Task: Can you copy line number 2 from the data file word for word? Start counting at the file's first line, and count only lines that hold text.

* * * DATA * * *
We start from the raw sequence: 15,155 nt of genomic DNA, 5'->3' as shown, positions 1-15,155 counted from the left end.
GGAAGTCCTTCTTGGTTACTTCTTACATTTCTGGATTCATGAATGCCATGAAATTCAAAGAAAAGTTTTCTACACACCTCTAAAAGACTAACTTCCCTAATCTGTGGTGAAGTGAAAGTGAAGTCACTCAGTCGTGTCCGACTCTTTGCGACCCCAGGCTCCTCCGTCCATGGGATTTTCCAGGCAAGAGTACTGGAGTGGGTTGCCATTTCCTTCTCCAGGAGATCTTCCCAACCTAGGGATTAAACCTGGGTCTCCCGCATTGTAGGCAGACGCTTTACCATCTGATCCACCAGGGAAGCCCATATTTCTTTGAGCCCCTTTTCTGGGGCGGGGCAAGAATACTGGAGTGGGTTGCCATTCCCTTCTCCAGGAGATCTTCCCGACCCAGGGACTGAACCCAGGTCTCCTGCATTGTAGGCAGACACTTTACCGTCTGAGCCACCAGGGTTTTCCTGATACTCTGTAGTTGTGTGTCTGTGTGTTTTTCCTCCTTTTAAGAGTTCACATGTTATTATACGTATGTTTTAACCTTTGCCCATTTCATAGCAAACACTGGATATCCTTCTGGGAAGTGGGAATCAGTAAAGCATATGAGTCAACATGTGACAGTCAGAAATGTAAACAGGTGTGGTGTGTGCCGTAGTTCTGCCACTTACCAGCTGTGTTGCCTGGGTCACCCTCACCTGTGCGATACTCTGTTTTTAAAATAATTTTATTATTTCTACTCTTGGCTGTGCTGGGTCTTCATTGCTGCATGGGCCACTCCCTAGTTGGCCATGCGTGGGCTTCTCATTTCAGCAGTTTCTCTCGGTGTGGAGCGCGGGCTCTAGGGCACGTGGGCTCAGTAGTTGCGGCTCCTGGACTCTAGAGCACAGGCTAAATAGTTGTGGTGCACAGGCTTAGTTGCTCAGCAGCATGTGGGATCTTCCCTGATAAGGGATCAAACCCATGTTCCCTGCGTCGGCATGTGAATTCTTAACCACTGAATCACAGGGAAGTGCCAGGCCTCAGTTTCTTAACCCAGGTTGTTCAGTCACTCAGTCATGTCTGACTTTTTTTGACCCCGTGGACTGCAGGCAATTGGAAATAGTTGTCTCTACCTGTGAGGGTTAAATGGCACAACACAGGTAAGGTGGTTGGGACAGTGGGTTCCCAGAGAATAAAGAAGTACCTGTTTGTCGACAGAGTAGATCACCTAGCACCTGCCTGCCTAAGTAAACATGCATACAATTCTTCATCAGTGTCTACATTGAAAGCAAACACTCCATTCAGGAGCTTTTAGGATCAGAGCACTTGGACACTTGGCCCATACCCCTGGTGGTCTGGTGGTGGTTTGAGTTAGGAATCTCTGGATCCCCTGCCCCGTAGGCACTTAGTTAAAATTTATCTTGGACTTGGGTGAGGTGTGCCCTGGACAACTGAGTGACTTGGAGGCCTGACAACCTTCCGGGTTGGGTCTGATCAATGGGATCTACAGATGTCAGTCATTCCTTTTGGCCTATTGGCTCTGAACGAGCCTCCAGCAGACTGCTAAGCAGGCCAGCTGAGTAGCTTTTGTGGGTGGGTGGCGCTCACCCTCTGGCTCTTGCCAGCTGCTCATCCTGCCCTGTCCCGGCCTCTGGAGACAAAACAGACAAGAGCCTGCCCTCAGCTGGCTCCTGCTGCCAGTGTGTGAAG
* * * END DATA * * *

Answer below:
GGAAGTCCTTCTTGGTTACTTCTTACATTTCTGGATTCATGAATGCCATGAAATTCAAAGAAAAGTTTTCTACACACCTCTAAAAGACTAACTTCCCTAATCTGTGGTGAAGTGAAAGTGAAGTCACTCAGTCGTGTCCGACTCTTTGCGACCCCAGGCTCCTCCGTCCATGGGATTTTCCAGGCAAGAGTACTGGAGTGGGTTGCCATTTCCTTCTCCAGGAGATCTTCCCAACCTAGGGATTAAACCTGGGTCTCCCGCATTGTAGGCAGACGCTTTACCATCTGATCCACCAGGGAAGCCCATATTTCTTTGAGCCCCTTTTCTGGGGCGGGGCAAGAATACTGGAGTGGGTTGCCATTCCCTTCTCCAGGAGATCTTCCCGACCCAGGGACTGAACCCAGGTCTCCTGCATTGTAGGCAGACACTTTACCGTCTGAGCCACCAGGGTTTTCCTGATACTCTGTAGTTGTGTGTCTGTGTGTTTTTCCTCCTTTTAAGAGTTCACATGTTATTATACGTATGTTTTAACCTTTGCCCATTTCATAGCAAACACTGGATATCCTTCTGGGAAGTGGGAATCAGTAAAGCATATGAGTCAACATGTGACAGTCAGAAATGTAAACAGGTGTGGTGTGTGCCGTAGTTCTGCCACTTACCAGCTGTGTTGCCTGGGTCACCCTCACCTGTGCGATACTCTGTTTTTAAAATAATTTTATTATTTCTACTCTTGGCTGTGCTGGGTCTTCATTGCTGCATGGGCCACTCCCTAGTTGGCCATGCGTGGGCTTCTCATTTCAGCAGTTTCTCTCGGTGTGGAGCGCGGGCTCTAGGGCACGTGGGCTCAGTAGTTGCGGCTCCTGGACTCTAGAGCACAGGCTAAATAGTTGTGGTGCACAGGCTTAGTTGCTCAGCAGCATGTGGGATCTTCCCTGATAAGGGATCAAACCCATGTTCCCTGCGTCGGCATGTGAATTCTTAACCACTGAATCACAGGGAAGTGCCAGGCCTCAGTTTCTTAACCCAGGTTGTTCAGTCACTCAGTCATGTCTGACTTTTTTTGACCCCGTGGACTGCAGGCAATTGGAAATAGTTGTCTCTACCTGTGAGGGTTAAATGGCACAACACAGGTAAGGTGGTTGGGACAGTGGGTTCCCAGAGAATAAAGAAGTACCTGTTTGTCGACAGAGTAGATCACCTAGCACCTGCCTGCCTAAGTAAACATGCATACAATTCTTCATCAGTGTCTACATTGAAAGCAAACACTCCATTCAGGAGCTTTTAGGATCAGAGCACTTGGACACTTGGCCCATACCCCTGGTGGTCTGGTGGTGGTTTGAGTTAGGAATCTCTGGATCCCCTGCCCCGTAGGCACTTAGTTAAAATTTATCTTGGACTTGGGTGAGGTGTGCCCTGGACAACTGAGTGACTTGGAGGCCTGACAACCTTCCGGGTTGGGTCTGATCAATGGGATCTACAGATGTCAGTCATTCCTTTTGGCCTATTGGCTCTGAACGAGCCTCCAGCAGACTGCTAAGCAGGCCAGCTGAGTAGCTTTTGTGGGTGGGTGGCGCTCACCCTCTGGCTCTTGCCAGCTGCTCATCCTGCCCTGTCCCGGCCTCTGGAGACAAAACAGACAAGAGCCTGCCCTCAGCTGGCTCCTGCTGCCAGTGTGTGAAG